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Scottish Wildcats

Don’t be deceived by the striped coat – the Scottish Wildcat is no domestic cat. As Britain’s last native cat species, it’s crucial to support efforts to ensure this feline has a future. At Highland Titles, we are proud to have a resident hybrid Scottish Wildcat.

Scottish Wildcats in Scotland

It is estimated that less than 100 Scottish Wildcats remain in the wild today, making them one of the most endangered mammals in the world. Back when the Scottish Wildcat population was larger, they could be found across Britain – however, they are now only found in the Scottish Highlands.

What makes the Scottish Wildcat different?

The Scottish wildcat (Felis silvestris grampia) may look similar to a domestic cat, but it is a totally different animal, enabling it to survive in the bleak Scottish wilderness.

It has a wide, flat head, ears that point more sideways, a bushy blunt-ended tail encircled with dark rings, and a distinctive striped coat. But the biggest difference is in its behaviour. This is not a cat that purrs. It will never approach a human, let alone rub up against your legs. If cornered, it will hiss, spit, snarl and attack!

It can be found in upland forest, moorland, scrub and hill ground where they lie up during the day. The wildcat hunts small mammals such as rabbits and rodents and will also eat birds, reptiles, amphibians and insects. They may also scavenge fresh carrion. Solitary and territorial, the wildcat is active mainly around dawn and dusk.

Hope, Our Resident Hybrid Scottish Wildcat

Throughout 2019, our rehabilitation facility welcomed three potential Scottish Wildcats. One of them, lovingly named Hope by our Community, failed the pelage scoring and the DNA test, sadly confirming that she’s not a pure Scottish Wildcat.

This means that she is not pure enough to be accepted for the Scottish Wildcat Action’s captive breeding program, or to be released in the wild without being neutered. Given the complexity of the neutering operation and how accustomed to human presence the cat was, we have decided to keep her! She was moved to a refurbished and large enclosure, where she is now a happy and relaxed cat.

In the Summer of 2020, after a brief and unfortunate escape from the enclosure, Hope has given birth to three new kittens. Since it is still too early to make any decisions on whether the kittens are ferals or Scottish Wildcats, we don’t have any further release or neutering plans thus far.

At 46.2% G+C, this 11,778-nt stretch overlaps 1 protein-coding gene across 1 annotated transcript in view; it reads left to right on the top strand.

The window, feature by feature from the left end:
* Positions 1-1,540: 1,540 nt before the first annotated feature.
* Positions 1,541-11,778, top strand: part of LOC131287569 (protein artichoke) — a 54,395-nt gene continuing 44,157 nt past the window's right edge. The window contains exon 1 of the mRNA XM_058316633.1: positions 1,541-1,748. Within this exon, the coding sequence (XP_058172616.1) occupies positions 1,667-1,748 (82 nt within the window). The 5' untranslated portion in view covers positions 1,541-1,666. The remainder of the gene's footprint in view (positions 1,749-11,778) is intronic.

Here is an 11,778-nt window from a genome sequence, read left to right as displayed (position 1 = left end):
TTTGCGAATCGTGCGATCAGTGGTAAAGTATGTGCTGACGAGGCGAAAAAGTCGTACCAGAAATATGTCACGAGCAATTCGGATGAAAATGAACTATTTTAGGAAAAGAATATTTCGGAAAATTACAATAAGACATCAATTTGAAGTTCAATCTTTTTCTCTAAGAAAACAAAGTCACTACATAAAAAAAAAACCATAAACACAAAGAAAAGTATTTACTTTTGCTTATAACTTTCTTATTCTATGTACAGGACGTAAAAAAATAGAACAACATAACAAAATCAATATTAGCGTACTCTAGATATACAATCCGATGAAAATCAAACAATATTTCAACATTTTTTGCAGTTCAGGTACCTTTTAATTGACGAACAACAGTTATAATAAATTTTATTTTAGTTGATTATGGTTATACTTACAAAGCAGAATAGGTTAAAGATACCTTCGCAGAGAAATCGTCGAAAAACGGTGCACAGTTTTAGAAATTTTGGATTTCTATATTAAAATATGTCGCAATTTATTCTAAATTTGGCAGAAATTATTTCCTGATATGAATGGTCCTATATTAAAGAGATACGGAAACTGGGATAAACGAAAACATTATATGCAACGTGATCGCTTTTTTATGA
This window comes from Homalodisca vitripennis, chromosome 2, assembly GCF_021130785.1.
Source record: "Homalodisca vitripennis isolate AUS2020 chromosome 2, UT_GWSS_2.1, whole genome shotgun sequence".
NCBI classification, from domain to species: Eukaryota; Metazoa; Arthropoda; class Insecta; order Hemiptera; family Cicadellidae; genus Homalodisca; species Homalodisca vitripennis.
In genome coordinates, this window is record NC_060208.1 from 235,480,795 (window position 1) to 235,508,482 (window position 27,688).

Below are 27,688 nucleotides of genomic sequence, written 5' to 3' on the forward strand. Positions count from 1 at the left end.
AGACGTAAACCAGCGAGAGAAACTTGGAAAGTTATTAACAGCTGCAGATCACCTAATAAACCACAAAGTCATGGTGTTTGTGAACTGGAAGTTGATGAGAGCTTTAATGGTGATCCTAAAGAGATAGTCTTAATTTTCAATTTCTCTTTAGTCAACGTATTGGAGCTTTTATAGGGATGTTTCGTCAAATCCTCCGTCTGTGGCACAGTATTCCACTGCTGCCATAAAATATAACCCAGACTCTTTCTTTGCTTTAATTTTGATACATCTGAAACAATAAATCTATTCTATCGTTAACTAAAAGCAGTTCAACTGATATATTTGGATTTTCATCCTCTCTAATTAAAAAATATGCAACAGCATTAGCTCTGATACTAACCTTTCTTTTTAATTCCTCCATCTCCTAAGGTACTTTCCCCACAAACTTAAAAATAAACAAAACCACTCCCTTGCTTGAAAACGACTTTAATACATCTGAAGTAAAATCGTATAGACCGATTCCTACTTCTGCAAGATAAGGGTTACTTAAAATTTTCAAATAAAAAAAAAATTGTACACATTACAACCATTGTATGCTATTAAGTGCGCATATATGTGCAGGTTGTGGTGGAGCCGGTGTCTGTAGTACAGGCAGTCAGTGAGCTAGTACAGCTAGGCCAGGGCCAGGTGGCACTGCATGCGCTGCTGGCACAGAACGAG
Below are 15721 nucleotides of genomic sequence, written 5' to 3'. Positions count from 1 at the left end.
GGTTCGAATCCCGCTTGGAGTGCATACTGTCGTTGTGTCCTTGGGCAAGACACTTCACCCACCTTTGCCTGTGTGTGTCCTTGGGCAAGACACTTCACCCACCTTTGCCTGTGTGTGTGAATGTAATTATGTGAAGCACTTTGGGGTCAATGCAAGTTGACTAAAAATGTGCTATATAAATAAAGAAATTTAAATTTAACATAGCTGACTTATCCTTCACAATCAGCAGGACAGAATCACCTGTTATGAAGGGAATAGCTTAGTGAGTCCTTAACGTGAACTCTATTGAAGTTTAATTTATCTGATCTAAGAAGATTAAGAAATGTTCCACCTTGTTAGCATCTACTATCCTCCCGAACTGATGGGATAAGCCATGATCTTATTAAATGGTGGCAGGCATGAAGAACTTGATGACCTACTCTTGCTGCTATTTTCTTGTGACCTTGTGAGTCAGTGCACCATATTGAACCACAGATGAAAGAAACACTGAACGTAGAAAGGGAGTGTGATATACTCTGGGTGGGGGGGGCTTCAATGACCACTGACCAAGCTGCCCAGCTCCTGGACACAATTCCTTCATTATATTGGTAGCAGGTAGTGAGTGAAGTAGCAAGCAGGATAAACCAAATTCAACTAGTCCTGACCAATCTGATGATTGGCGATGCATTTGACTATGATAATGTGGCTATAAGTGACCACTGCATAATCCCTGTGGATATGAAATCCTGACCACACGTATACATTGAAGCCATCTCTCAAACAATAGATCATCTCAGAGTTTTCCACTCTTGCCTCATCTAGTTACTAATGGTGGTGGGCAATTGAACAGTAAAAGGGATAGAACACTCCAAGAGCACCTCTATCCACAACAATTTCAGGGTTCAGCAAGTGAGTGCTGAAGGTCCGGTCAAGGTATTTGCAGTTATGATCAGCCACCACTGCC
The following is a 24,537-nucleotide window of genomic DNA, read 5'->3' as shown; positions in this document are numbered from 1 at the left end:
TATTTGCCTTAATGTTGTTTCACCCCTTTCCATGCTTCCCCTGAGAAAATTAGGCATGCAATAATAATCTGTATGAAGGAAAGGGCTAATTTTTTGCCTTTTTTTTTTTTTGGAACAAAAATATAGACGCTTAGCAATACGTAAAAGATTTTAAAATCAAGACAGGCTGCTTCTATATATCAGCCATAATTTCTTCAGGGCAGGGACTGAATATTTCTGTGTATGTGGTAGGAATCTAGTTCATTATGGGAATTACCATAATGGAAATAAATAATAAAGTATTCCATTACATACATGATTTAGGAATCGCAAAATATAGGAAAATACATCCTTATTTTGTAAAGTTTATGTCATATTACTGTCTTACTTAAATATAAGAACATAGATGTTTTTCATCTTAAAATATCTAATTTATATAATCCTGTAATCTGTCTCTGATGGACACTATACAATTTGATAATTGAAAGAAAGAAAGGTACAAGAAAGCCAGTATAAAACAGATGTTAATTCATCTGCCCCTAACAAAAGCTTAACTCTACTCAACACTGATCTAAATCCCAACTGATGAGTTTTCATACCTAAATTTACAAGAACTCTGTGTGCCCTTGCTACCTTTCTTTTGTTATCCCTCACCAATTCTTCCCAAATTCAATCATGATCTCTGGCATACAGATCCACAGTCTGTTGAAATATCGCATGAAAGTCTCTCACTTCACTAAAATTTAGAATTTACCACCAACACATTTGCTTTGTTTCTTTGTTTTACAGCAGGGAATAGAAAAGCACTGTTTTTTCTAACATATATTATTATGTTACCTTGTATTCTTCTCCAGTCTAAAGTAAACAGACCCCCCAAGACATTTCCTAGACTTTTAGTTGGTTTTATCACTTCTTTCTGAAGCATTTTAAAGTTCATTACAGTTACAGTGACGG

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Interesting Scottish Wildcat Facts

Scottish Wildcats are 25% bigger than domestic cats and they can be nearly a metre long.

Except during mating season, from January to March, they are mostly solitary creatures.

Despite being Scottish, Wildcats don’t like bad weather or rain – they tend to be less active in these weather conditions.

Conservation and Protection of Scottish Wildcats

In 2018, scientists from the Royal Zoological Society of Scotland reported that the Scottish Wildcat was “functionally extinct” in the wild. It seems like the only chance left for this species is the captive breeding program run by Scottish Wildcat Action, which we wholeheartedly support.

How are we supporting Scottish wildcat conservation?

To give this wonderful species the best possible future, we mainly support Scottish Wildcat Action; however, we still care for the protection of hybrid Scottish wildcats and are committed to care for our resident cat. Therefore, our main efforts to support this species include:

  • Ongoing maintenance of the Wildcat rehabilitation enclosure
  • Providing food & shelter for our resident hybrid wildcat, Hope and potentially taking on new hybrid residents, unsuitable for release
  • Providing educational days with local schools to teach them more about the species
Female still hungry
Female still hungry

The Highland Titles Wildcat Rehabilitation Facility

Prior to the now near-universal agreement that the Scottish wildcat can no longer be saved in the wild, Highland Titles have built and operated one of the finest wildcat rehabilitation facilities in Europe.

This facility welcomed three kittens whilst it was in operation. One male passed the purity test, and was therefore released. The other male was given a low pelage score, and was therefore neutered and released locally – this means the cat has left the enclosure, but there is still access to food and shelter if he wishes to return, or if his hunting skills are making it difficult for him to find enough food.

The third cat, is our very own Hope – who embodies all of our previous conservation efforts and our hope for the future of this species.

Our Blog features a variety of articles that mention our Scottish wildcat conservation work. Explore relevant cat-related content and read the latest Scottish wildcat news from the Reserve!

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